With community spread on the rise, 735 Correction Department employees are listed as out after testing positive for COVID-19 since late last week, according to the agency.
At this point, more corrections staff have tested positive for COVID-19 in recent days than inmates during the same period, the numbers show. As of Thursday, there were 181 symptomatic inmates, all of which are in the medical unit at MacDougall-Walker Correctional Institution, and another 320 are positive but asymptomatic while isolating at several of the state’s prisons.
The number of staff who are out may be lower than the 735 listed because the employees may not have been logged into the system when they returned to work this weekend, said Ashley McCarthy, spokeswoman for the agency.
“With the growing cases of COVID-19, the Department of Correction remains attentive to the impact on our staff and those in our custody,” said McCarthy who pointed out that the agency’s positivity rate is “well below that of the community.”
The number of DOC employees out due to COVID-19 isn’t a surprise when considering that the state’s positivity rate hit 21.5% – the highest on record – state officials said.
The state Department of Administrative Services did not have access to the number of state employees who were out due to a positive COVID-19 test Monday. The state police haven’t had a problem, said Brian Foley, executive assistant to state Department of Emergency Services and Public Protection Commissioner James Rovella.
“The number of troopers out of work fluctuates daily,” Foley said. “At this point, only a small percentage of troopers are out of work. The daily operations of the Connecticut State Police and the public safety of the state of Connecticut have not been affected.”
DESPP, which encompasses the state police, had a vaccination rate of about 83% as of Nov. 22, state officials said.
The DOC has the lowest vaccination rate among state employees at about 65%, according to state figures. At the end of November, the agency also had the highest percentage of employees – 12% – who were not compliant with weekly testing or vaccinations as required by Gov. Ned Lamont.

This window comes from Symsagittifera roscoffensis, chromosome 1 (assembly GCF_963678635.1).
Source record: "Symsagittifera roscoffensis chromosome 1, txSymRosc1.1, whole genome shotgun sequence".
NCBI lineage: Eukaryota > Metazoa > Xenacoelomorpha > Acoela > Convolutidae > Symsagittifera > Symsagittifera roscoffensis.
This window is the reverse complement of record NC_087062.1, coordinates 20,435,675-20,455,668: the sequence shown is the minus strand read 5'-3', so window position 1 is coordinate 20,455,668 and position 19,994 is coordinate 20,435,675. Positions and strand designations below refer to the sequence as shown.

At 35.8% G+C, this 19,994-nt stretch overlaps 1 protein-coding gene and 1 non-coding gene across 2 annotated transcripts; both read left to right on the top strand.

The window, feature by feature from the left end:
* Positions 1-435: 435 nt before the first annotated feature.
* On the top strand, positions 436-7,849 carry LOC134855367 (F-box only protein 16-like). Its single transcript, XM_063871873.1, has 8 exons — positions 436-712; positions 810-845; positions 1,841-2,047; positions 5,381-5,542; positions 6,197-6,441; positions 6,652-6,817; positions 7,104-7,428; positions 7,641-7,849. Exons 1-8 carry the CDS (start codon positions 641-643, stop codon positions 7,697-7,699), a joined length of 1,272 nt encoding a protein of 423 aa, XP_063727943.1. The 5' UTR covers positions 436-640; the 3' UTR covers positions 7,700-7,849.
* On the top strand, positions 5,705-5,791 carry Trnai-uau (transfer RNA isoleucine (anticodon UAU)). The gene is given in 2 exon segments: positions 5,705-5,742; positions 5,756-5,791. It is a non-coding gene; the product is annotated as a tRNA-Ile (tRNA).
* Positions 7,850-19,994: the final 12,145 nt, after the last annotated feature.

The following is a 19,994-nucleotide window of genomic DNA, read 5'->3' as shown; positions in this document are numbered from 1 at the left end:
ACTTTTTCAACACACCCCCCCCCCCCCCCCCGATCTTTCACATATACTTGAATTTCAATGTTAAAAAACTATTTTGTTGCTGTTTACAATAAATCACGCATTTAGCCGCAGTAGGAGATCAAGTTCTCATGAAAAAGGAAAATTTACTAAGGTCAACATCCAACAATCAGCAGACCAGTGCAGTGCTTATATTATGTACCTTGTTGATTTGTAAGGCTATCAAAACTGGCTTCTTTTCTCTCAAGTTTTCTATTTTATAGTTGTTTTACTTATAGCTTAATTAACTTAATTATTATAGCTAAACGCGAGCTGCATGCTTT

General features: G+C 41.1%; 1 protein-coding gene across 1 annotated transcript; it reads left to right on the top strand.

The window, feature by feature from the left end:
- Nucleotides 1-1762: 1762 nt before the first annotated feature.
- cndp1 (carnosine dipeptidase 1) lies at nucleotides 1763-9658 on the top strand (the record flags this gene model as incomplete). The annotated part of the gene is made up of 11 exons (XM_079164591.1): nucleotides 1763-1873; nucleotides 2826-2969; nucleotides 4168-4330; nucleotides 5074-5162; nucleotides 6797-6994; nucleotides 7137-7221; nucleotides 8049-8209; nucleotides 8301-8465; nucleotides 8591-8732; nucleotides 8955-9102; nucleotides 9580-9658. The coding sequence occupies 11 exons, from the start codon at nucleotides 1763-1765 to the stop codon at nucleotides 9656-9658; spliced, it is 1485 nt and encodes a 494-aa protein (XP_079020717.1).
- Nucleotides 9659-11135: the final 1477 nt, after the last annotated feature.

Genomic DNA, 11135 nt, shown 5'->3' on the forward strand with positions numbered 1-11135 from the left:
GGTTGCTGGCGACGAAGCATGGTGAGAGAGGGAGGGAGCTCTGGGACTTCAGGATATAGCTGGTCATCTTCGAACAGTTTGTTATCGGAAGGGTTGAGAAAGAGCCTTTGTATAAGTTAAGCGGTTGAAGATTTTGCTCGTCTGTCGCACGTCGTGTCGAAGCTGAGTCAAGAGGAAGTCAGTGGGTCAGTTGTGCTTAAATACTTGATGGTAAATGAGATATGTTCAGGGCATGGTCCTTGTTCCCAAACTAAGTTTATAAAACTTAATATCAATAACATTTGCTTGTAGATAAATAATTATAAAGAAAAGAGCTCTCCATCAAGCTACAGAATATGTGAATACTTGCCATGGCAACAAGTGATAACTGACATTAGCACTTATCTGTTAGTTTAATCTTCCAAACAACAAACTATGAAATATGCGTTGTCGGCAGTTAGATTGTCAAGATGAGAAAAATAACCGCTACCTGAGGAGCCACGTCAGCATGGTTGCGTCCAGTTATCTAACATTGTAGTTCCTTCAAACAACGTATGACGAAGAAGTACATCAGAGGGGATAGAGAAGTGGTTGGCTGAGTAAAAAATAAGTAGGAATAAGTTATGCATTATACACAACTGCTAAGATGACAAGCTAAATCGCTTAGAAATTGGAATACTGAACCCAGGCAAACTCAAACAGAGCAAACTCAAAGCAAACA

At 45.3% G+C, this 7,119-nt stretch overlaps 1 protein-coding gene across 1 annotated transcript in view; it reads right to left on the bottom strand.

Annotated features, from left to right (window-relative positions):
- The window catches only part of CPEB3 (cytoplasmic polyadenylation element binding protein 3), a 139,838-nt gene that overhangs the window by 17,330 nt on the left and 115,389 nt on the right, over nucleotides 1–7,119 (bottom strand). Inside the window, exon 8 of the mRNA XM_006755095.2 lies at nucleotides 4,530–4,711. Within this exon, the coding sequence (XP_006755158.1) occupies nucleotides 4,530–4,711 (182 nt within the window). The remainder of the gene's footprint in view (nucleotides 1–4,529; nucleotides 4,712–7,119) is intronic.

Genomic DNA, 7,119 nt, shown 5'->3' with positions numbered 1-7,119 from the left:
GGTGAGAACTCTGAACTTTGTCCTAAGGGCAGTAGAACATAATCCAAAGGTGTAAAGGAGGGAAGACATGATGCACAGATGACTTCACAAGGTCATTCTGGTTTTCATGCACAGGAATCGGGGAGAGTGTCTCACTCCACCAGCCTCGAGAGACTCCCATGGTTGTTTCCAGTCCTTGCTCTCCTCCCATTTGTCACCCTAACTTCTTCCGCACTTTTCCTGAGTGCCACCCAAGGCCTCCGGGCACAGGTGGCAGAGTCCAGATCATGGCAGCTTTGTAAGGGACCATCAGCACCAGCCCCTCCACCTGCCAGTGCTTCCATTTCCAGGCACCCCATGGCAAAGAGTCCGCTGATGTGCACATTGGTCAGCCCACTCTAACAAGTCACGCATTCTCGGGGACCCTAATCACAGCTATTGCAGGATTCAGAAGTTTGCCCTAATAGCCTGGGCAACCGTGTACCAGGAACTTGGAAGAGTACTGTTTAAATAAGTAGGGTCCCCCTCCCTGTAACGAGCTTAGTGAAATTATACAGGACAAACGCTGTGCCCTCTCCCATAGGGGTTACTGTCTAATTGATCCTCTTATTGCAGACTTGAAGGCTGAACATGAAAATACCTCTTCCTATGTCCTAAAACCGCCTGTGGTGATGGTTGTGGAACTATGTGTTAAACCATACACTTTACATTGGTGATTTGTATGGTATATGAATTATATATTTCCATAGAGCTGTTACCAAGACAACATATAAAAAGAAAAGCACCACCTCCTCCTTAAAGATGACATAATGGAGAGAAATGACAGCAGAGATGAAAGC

The DOC also tallied the highest amount of overtime in 2021 – $93 million – compared to all other state agencies including DESPP and the state Department of Mental Health and Addiction Services which both came in at $44 to $55 million, according to the state Comptroller’s Open PayRoll website.
Only one employee has been placed on leave due to non-compliance with Lamont’s order, McCarthy said.
The agency continues to ensure access to vaccinations and boosters and is cleaning continuously while enforcing masking and weekly testing, she said.
The DOC is also in the process of rolling out the protocol recently issued by the state based on new Centers for Disease Control and Prevention guidelines that require employees to only remain out of work for five days after testing positive if symptoms have subsided.
The high positivity rate has driven up the demand for testing, according to a memo sent to state employees Jan. 1 outlining new guidelines on how to proceed if they come down with symptoms, have a close contact with someone who tested positive or test positive themselves.
Employees were instructed to send photos of their home tests, whether they test positive and must stay out of work or if they are complying with Lamont’s directive that all state employees must be vaccinated or submit to weekly testing.
The memo indicated that state employees who are not vaccinated but working 100% of the time from home and are not showing up at a state office can forgo weekly testing for the time being. A recent arbitration sided with the State Employees Bargaining Agent Coalition in allowing state employees who seek to work remotely to file an appeal if they get turned down in their request to work 80% or less from home. There are no figures available on how many state employees were working from home as of Monday.
Those who test positive, regardless of their vaccination status, must stay out of work five days and then can return to work while masked if they have no fever and their symptoms are starting to resolve, the memo said.
Those who are not fully vaccinated and have close contact with someone who has tested positive must stay out of work five days, the memo said. Those employees who are fully vaccinated and have received a booster can remain at work if they have had a close contact with someone who tested positive, state officials said.
Anyone who develops symptoms should not report to work and state officials encouraged employees to be tested on day five before returning to work, the memo said.
The DOC was proactive in hiring more correctional officers which is minimizing the impact of employees who are out with COVID, McCarthy said. But the agency has still had to modify some aspects of operations to keep resources focused on “maintaining safety and security,” McCarthy said.